Again, these are difficult issues. What should Christians do for government? What should Christians expect of government? As you see in the course schedule in your handout, those two questions provide the basic structure for this course.


I want to set the stage for the course by looking at the two passages in Matthew’s gospel where Jesus refers to paying taxes.

Matthew 22

If we were to ask most American Christians what the most important Bible verse for understanding the relationship between politics and religion is, what do you think they would say? I’ve not taken a poll, but my guess is that many would point to the passage Matthew 22 where the Pharisees ask Jesus whether they should pay taxes to Caesar, whose governance over them they regarded as illegitimate. Yet Jesus asks for a denarius and asked, “Whose likeness and inscription is this?” “Casesar,” they said. Jesus then said to them, “Therefore render to Caesar the things that are Caesar’s, and to God the things that are God’s.” Many American Christians read that and probably interpret the text something like the two circles you see in your hand out:

Screen Shot 2016-08-29 at 11.21.17 PM

In many ways, this is philosophical liberalism, and the view that informs the way most Americans (Christian and non) think about politics. You have the domain of government and politics in one circle, and the domain of God and religion in another circle.

Now the fact that Jesus would say to a Jewish audience “Render to Caesar” means that obedience to Jesus will no longer require obedience to one particular nation state and its government, as had previously been the case for God’s people with Isreal. Instead, Christ’s followers are to be obedient to any and every state where they find themselves. Jesus had no intentions to establish a theonomy, that is, a state which combines church and government.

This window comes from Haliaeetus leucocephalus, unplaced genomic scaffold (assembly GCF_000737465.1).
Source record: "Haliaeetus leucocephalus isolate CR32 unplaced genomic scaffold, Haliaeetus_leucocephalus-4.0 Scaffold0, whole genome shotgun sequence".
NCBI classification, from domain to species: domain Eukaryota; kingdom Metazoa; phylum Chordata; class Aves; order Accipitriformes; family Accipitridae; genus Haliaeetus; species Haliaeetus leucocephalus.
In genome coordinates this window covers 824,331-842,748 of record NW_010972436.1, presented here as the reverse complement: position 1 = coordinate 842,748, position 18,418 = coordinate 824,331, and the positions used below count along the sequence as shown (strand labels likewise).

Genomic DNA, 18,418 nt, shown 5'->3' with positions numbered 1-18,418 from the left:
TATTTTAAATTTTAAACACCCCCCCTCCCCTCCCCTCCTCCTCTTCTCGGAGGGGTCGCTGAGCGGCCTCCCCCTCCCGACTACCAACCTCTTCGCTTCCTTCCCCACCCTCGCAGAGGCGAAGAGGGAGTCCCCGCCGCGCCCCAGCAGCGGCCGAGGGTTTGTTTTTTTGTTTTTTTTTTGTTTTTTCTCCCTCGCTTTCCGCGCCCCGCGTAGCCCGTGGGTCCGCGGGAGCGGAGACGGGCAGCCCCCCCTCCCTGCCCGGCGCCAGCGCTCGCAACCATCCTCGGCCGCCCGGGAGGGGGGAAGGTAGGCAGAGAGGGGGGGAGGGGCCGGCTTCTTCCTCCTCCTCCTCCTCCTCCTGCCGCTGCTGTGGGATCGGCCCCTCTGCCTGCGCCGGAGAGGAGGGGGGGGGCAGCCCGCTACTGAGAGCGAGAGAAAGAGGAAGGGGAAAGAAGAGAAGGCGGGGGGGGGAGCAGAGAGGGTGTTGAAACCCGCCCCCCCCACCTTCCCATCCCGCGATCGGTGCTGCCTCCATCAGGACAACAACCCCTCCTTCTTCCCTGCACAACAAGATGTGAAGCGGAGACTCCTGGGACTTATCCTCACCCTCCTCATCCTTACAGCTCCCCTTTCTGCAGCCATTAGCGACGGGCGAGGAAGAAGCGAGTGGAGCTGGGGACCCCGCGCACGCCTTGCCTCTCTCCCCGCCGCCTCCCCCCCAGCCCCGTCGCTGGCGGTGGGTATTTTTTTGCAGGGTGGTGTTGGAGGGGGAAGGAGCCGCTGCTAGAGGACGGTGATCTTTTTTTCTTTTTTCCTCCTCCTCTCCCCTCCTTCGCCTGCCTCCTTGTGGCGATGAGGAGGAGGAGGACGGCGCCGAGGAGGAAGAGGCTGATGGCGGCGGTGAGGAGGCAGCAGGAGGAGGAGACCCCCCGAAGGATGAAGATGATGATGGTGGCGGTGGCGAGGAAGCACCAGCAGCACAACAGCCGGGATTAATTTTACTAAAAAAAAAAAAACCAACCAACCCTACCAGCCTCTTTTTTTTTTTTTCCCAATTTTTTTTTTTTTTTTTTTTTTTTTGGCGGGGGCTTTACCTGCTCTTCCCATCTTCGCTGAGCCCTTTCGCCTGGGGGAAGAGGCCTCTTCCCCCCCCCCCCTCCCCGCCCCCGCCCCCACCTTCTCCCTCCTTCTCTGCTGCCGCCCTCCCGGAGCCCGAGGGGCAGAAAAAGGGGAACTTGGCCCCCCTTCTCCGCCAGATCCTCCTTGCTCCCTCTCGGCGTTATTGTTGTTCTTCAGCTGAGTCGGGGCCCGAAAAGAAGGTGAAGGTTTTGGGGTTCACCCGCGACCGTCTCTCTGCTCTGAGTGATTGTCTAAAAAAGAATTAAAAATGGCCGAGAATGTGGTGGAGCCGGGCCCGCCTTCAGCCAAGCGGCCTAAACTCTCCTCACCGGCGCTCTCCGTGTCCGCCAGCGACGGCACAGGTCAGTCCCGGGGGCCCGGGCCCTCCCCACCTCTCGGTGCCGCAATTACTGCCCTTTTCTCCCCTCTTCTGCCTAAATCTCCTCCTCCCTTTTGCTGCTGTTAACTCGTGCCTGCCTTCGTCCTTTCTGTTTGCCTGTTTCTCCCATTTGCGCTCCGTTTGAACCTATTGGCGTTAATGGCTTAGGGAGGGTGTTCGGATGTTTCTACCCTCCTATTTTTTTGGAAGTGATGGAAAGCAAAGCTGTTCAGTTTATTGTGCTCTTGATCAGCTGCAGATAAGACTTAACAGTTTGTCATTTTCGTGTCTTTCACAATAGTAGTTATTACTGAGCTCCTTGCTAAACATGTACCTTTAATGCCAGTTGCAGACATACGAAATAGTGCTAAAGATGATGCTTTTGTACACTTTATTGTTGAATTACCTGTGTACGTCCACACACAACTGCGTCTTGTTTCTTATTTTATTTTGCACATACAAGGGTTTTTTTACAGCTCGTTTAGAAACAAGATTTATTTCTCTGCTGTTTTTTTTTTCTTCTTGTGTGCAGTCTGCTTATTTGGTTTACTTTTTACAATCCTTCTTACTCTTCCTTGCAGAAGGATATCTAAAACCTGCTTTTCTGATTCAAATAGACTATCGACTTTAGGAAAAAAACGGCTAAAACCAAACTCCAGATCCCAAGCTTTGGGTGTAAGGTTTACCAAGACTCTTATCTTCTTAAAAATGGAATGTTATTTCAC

But the phrase “render to God” tells us we cannot quite separate God’s things from Caesar’s things, as the two separate circle imply. NT scholar D. A. Carson has made the observation, “When Jesus asks the question, ‘Whose image is this? And whose inscription?’ biblically informed people will remember that all human beings have been made in the image and likeness of God (Genesis 1:26). If we give back to God what has his image on it, we must all give ourselves to him. Far from privatizing God’s claim…Jesus’ famous utterance means that God always trumps Caesar.”[1] After all, Caesar himself was created in God’s image and belongs to God! Really, the picture provided by Matthew 22 is more like the big circle inside the little circle in your handout:

Screen Shot 2016-08-29 at 11.19.42 PM

Jesus, we know from Matthew 28, is the authority to which all other authorities must answer. He will ultimately judge the nations and their governments. The state exists by Jesus’s permission, not the other way around, even if states don’t acknowledge this fact. “You would have no authority if it had not been given to you from above,” said Jesus to Pilate, referring to God, not Caesar (John 19:11; Rev. 1:5; 6:15–17).

Matthew 17

But there’s another text in Matthew in which Jesus refers to paying taxes. It’s both more confusing, at least at first blush, and more helpful for seeing the basic posture of Christ followers toward the government. We read beginning in verse 24:

When they came to Capernaum, the collectors of the two-drachma tax went up to Peter and said, “Does your teacher not pay the tax?” 25 He said, “Yes.” And when he came into the house, Jesus spoke to him first, saying, “What do you think, Simon? From whom do kings of the earth take toll or tax? From their sons or from others?” 26 And when he said, “From others,” Jesus said to him, “Then the sons are free. 27 However, not to give offense to them, go to the sea and cast a hook and take the first fish that comes up, and when you open its mouth you will find a shekel. Take that and give it to them for me and for yourself.”

On the one hand, Jesus avers, “the sons [of the kingdom] are free.” They are not ultimately bound by the institutional constraints of the temple complex since it would soon pass away. On the other hand, Jesus did not wish “to give offense to them” and, presumably, wanted to acknowledge that temple’s present rule was given by God and was therefore legitimate.

How do we make sense of this? What we find here is the overlap of two ages: the age of creation with its institutions, and the age of the new covenant, with its institutions. As Christians, we live in both ages simultaneously.